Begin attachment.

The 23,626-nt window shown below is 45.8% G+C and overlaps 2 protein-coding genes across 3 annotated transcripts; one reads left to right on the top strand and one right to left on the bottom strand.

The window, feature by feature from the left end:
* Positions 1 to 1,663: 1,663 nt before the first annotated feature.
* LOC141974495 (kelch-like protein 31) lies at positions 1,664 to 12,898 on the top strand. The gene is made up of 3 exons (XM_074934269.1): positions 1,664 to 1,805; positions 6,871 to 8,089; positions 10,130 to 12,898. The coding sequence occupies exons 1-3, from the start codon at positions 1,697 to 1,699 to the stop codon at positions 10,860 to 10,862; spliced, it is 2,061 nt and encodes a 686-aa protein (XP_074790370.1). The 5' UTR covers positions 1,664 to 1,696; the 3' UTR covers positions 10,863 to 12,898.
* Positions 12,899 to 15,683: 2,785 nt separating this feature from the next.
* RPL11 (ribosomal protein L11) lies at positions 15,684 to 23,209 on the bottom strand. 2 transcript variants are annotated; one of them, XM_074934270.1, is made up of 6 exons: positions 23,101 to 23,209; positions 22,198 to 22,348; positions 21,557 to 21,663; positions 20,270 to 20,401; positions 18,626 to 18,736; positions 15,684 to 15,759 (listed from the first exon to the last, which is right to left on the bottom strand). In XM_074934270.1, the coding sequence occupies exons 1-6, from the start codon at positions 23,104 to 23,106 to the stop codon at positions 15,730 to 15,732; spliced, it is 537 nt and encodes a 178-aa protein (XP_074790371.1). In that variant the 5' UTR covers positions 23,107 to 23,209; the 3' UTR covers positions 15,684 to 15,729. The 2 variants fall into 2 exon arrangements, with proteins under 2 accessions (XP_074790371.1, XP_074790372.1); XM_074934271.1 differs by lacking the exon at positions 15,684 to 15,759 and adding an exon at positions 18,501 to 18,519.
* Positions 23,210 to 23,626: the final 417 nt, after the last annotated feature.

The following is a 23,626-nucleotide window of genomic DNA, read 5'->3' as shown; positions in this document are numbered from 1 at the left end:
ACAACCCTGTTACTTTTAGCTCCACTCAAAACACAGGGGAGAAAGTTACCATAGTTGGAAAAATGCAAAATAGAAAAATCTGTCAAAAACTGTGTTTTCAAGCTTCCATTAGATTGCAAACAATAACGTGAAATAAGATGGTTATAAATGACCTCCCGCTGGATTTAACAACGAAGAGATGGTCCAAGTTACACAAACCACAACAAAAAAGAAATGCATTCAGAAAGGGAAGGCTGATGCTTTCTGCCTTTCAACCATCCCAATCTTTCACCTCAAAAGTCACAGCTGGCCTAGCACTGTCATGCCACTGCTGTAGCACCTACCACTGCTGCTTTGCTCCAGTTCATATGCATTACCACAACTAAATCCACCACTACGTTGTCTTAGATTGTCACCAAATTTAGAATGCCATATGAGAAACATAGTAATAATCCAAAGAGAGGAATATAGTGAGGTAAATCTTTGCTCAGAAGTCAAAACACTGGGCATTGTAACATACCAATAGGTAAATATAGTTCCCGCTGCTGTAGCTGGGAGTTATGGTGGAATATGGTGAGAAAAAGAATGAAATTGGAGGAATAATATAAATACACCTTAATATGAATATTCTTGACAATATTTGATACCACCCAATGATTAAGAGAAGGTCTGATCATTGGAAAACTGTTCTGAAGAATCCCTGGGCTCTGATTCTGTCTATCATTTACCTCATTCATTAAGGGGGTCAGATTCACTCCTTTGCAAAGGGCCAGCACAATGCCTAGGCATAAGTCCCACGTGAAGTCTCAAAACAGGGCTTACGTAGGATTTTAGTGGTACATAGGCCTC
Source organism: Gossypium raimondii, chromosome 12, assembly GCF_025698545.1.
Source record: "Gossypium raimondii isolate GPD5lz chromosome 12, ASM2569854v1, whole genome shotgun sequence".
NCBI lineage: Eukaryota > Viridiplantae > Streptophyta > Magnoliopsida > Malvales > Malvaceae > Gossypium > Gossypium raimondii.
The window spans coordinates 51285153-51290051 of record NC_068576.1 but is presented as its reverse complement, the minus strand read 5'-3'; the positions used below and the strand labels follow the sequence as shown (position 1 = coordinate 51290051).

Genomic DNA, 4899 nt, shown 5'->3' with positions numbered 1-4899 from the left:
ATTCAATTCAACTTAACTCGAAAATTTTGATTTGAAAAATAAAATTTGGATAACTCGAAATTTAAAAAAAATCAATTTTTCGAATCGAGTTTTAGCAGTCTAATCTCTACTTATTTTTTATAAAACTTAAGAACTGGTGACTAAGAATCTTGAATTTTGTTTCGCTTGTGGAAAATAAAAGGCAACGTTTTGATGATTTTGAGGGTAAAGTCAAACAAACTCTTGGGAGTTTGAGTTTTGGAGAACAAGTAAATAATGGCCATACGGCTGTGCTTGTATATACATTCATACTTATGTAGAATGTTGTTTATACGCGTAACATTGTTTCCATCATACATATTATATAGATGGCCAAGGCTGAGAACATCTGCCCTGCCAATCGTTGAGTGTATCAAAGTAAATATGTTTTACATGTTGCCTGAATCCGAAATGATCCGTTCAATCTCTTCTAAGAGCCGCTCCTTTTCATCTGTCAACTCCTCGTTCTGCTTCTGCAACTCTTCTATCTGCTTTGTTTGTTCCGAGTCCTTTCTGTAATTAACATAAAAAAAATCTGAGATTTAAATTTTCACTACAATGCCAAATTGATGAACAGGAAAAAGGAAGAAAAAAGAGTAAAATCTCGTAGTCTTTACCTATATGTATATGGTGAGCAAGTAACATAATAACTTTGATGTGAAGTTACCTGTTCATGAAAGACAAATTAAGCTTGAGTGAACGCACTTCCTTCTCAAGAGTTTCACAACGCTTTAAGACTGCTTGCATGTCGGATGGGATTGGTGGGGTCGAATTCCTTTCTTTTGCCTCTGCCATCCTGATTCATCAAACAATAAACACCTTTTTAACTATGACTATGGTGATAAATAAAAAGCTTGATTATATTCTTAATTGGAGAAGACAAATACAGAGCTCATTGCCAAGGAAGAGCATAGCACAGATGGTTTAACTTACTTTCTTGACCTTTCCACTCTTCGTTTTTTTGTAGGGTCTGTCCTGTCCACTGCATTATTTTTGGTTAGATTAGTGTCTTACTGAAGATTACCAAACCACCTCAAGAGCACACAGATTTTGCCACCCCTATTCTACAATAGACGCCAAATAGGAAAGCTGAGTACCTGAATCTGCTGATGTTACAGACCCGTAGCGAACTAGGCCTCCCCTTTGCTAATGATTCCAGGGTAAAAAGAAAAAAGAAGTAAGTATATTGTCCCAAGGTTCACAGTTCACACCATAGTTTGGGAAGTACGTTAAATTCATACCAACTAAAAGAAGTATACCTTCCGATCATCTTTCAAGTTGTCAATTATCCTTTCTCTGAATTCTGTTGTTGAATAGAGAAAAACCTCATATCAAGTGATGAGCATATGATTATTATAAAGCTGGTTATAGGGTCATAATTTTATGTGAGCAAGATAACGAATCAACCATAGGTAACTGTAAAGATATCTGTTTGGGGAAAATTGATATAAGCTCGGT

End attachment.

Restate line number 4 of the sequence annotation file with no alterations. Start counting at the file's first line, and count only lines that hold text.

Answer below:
* LOC141974495 (kelch-like protein 31) lies at positions 1,664 to 12,898 on the top strand. The gene is made up of 3 exons (XM_074934269.1): positions 1,664 to 1,805; positions 6,871 to 8,089; positions 10,130 to 12,898. The coding sequence occupies exons 1-3, from the start codon at positions 1,697 to 1,699 to the stop codon at positions 10,860 to 10,862; spliced, it is 2,061 nt and encodes a 686-aa protein (XP_074790370.1). The 5' UTR covers positions 1,664 to 1,696; the 3' UTR covers positions 10,863 to 12,898.